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What is the best way to deal with "stealing" in my puppy?

Most puppies love to explore and chew, so it's no surprise when a young puppy steals household objects. When you try to get these items back from your dog, a chase ensues. Pups may raid bins, steal food off and enter cupboards or refrigerators, where they help themselves to snacks. Despite owner attempts at punishment, these behaviours continue. Why?

When dealing with an unwanted behavior look for the motivation. Food items are appealing on their own. Some puppies steal objects when they are left unsupervised, because they have not been directed to an acceptable activity. Puppies may continue to steal because the game of chase is so much fun. Each of these motivations has a different treatment.

If left to their own devices, puppies will get into trouble. It is important to supervise your puppy at all times. Keep the puppy with you and in sight. Be sure that you schedule adequate play times daily so that you are helping your puppy engage in the proper behavior Arrange the environment so that the puppy cannot get to items. For example, close doors, use barrier gates, cage training or motion sensor devices to monitor where your pet can go. It can be helpful to booby trap objects with taste aversives or motion detector alarms, to teach the puppy to "stay away". At the same time, non booby-trapped items should be located nearby so that the pet learns the safe and acceptable alternatives that it is allowed to chew and play with.

If your puppy continues to steal in your presence, the best means of monitoring and prevention is to leave a long lead attached, preferably to a head halter. Then as the puppy begins to wander, or puts its nose into "out of bounds" areas, a quick tug on the lead will teach it to stay away.

If your puppy is stealing things because the game is so much fun, then don't play. Instead of chasing your puppy all over the house, try crouching down and in a happy voice, with open arms call your puppy to you. When the puppy looks toward you, say "good puppy, come show me!" Keep up the praise as the puppy approaches. With a treat, entice the puppy to come, show the treat and when the puppy drops the stolen object, say "good dog". Make it come closer, sit, and then give the reward.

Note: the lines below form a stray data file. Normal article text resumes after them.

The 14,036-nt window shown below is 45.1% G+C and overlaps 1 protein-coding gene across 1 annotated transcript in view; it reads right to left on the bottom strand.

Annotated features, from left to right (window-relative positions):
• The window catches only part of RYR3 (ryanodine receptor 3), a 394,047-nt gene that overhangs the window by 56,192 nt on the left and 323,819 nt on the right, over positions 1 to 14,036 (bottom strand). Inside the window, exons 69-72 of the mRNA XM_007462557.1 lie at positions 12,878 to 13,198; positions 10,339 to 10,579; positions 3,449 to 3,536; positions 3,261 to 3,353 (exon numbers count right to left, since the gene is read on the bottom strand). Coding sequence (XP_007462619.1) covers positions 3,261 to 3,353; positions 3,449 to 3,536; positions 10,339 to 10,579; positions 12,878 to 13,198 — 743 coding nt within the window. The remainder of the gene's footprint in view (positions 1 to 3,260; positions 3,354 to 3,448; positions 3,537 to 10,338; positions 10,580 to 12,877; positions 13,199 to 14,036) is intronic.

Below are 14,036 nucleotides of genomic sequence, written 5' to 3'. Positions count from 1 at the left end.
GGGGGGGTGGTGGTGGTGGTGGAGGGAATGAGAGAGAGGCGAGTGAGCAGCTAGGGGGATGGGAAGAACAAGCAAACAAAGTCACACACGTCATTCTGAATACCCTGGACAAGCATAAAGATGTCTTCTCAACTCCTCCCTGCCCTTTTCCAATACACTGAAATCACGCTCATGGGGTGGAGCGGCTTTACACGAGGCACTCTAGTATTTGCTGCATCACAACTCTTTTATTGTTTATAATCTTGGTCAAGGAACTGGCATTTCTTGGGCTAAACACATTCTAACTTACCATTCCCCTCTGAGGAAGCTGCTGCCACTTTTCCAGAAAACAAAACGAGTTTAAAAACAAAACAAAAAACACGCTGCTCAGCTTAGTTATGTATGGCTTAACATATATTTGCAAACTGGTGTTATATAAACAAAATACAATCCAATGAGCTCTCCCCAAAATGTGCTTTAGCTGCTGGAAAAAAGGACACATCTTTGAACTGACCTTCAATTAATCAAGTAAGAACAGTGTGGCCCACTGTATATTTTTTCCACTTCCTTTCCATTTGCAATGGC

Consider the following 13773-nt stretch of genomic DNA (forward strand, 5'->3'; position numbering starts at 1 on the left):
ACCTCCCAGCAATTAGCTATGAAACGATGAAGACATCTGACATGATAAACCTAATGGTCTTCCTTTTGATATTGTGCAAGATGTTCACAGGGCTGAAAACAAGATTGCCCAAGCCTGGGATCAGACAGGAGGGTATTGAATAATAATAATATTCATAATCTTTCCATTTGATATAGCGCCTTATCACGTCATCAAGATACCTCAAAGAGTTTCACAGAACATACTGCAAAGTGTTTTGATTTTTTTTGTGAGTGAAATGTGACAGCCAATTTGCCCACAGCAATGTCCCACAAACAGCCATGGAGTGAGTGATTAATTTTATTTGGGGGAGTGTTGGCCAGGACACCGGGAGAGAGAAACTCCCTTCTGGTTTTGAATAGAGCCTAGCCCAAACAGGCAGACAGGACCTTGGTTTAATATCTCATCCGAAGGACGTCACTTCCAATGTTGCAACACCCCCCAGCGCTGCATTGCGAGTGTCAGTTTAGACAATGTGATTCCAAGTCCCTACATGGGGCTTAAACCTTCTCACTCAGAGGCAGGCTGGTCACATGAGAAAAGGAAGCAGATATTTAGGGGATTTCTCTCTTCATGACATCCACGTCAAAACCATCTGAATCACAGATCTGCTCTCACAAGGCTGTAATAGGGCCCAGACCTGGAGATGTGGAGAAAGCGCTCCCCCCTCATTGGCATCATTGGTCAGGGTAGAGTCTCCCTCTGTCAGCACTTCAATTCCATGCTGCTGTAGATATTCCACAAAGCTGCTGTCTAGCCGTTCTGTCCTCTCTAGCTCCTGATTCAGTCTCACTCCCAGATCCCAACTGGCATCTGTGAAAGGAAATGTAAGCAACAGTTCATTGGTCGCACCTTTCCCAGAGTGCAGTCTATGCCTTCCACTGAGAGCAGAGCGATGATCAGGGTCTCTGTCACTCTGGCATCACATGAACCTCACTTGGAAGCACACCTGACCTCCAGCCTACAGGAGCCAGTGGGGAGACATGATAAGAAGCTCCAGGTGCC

Most importantly, never reach for your puppy in anger after it has taken something. Remember, the behavior you want to change is the stealing, not the cowering under the table. When you threaten your puppy in that way, you risk fear and later aggressive behavior For some puppies, if you ignore them when they steal things and try to engage them in something else instead, they may "give up" the object voluntarily.

How can I stop food stealing in my absence?

This usually requires preventing access to problem areas or using "booby traps". Booby traps give punishment from the object while the act is occurring and are more helpful in correcting problem behavior Examples of these devices are shaker cans and motion sensors. Shaker cans are empty drinks cans that have pennies in them. By rigging them to fall easily, they will startle a dog when disturbed. Motion sensors are available at many electronic and hardware stores. Some sense vibration, while others sense movement. When disturbed, they emit a noise that scares away the dog. Sometimes taste aversive products (pet repellents) are effective. If the dog is stealing food items, they must be made inaccessible. No amount of punishment will be sufficient to deter a dog who has access to a highly rewarding food item.

How do I teach the "give it" command?

It is very useful if you can teach your puppy how to give up items with a command. First, you need to have the puppy take something in its mouth. Remember, if it is something very desirable, you may have a difficult time getting the puppy to let it go. You may need to entice your puppy to "give up" an item by using another item. This can be another toy, a chew bone or even a food treat. The purpose of this exercise is to get the puppy to open its mouth and release the item. At the same time you need to say, "give it" so that the action becomes associated with the phrase. By repeated pairing of the words "give it" with the release of objects, the dog will learn the meaning of the words.

Whenever you train a new command, repetition and patience are extremely important. It is not enough to try and teach "give it" for 1-2 minutes one day and expect your dog to know it the next. It is only through repetition and practice that the behavior will become solidified.

How can I stop my dog from getting on the furniture?

This is another "owner absent" behavior In order to control it, you need to be able to punish the dog immediately when it begins to get on the furniture. Once again supervision and remote control punishment devices are helpful. If you cannot supervise, prevent access by closing doors or baby gates, or deter the pet from entering a room or jumping onto a table using motion detectors, or alarmed mats.

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